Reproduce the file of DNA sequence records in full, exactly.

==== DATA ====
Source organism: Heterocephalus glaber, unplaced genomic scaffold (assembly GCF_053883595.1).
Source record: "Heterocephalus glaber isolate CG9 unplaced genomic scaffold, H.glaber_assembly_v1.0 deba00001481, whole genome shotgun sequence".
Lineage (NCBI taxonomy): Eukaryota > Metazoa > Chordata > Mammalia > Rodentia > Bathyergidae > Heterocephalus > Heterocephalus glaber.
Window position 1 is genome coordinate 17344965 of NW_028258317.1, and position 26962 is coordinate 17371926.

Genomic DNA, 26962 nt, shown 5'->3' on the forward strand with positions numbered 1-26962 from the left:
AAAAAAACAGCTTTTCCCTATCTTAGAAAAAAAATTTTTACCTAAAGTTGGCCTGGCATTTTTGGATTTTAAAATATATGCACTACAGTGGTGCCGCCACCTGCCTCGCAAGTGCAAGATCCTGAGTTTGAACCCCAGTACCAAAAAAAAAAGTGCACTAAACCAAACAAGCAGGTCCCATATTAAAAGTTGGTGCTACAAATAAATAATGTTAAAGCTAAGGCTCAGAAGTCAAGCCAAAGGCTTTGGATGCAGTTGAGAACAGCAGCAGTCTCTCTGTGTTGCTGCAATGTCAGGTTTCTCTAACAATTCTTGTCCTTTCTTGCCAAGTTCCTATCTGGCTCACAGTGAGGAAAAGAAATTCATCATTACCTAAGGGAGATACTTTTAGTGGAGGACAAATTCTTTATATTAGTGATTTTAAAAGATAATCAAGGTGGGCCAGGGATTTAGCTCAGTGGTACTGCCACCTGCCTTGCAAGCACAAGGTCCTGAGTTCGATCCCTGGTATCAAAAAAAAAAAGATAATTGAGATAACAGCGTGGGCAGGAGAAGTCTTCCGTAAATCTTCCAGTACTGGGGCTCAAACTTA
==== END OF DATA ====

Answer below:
Source organism: Heterocephalus glaber, unplaced genomic scaffold (assembly GCF_053883595.1).
Source record: "Heterocephalus glaber isolate CG9 unplaced genomic scaffold, H.glaber_assembly_v1.0 deba00001481, whole genome shotgun sequence".
Lineage (NCBI taxonomy): Eukaryota > Metazoa > Chordata > Mammalia > Rodentia > Bathyergidae > Heterocephalus > Heterocephalus glaber.
Window position 1 is genome coordinate 17344965 of NW_028258317.1, and position 26962 is coordinate 17371926.

Genomic DNA, 26962 nt, shown 5'->3' on the forward strand with positions numbered 1-26962 from the left:
AAAAAAACAGCTTTTCCCTATCTTAGAAAAAAAATTTTTACCTAAAGTTGGCCTGGCATTTTTGGATTTTAAAATATATGCACTACAGTGGTGCCGCCACCTGCCTCGCAAGTGCAAGATCCTGAGTTTGAACCCCAGTACCAAAAAAAAAAGTGCACTAAACCAAACAAGCAGGTCCCATATTAAAAGTTGGTGCTACAAATAAATAATGTTAAAGCTAAGGCTCAGAAGTCAAGCCAAAGGCTTTGGATGCAGTTGAGAACAGCAGCAGTCTCTCTGTGTTGCTGCAATGTCAGGTTTCTCTAACAATTCTTGTCCTTTCTTGCCAAGTTCCTATCTGGCTCACAGTGAGGAAAAGAAATTCATCATTACCTAAGGGAGATACTTTTAGTGGAGGACAAATTCTTTATATTAGTGATTTTAAAAGATAATCAAGGTGGGCCAGGGATTTAGCTCAGTGGTACTGCCACCTGCCTTGCAAGCACAAGGTCCTGAGTTCGATCCCTGGTATCAAAAAAAAAAAGATAATTGAGATAACAGCGTGGGCAGGAGAAGTCTTCCGTAAATCTTCCAGTACTGGGGCTCAAACTTA